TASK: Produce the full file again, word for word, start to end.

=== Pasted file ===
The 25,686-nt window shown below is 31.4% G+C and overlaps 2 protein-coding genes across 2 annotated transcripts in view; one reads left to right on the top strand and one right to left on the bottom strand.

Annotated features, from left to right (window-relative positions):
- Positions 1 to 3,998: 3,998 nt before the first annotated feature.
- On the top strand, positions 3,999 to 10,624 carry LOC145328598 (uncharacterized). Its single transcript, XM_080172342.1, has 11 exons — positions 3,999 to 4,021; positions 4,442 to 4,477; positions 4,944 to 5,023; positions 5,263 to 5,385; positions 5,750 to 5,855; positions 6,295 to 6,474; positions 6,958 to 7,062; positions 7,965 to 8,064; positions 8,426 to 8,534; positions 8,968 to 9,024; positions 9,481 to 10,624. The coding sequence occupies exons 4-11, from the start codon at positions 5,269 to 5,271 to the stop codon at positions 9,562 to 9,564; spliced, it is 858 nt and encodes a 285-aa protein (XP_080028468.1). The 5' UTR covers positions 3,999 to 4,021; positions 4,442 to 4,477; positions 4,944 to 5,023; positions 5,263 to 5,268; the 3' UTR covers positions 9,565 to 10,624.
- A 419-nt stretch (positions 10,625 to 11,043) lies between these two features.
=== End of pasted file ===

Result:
The 25,686-nt window shown below is 31.4% G+C and overlaps 2 protein-coding genes across 2 annotated transcripts in view; one reads left to right on the top strand and one right to left on the bottom strand.

Annotated features, from left to right (window-relative positions):
- Positions 1 to 3,998: 3,998 nt before the first annotated feature.
- On the top strand, positions 3,999 to 10,624 carry LOC145328598 (uncharacterized). Its single transcript, XM_080172342.1, has 11 exons — positions 3,999 to 4,021; positions 4,442 to 4,477; positions 4,944 to 5,023; positions 5,263 to 5,385; positions 5,750 to 5,855; positions 6,295 to 6,474; positions 6,958 to 7,062; positions 7,965 to 8,064; positions 8,426 to 8,534; positions 8,968 to 9,024; positions 9,481 to 10,624. The coding sequence occupies exons 4-11, from the start codon at positions 5,269 to 5,271 to the stop codon at positions 9,562 to 9,564; spliced, it is 858 nt and encodes a 285-aa protein (XP_080028468.1). The 5' UTR covers positions 3,999 to 4,021; positions 4,442 to 4,477; positions 4,944 to 5,023; positions 5,263 to 5,268; the 3' UTR covers positions 9,565 to 10,624.
- A 419-nt stretch (positions 10,625 to 11,043) lies between these two features.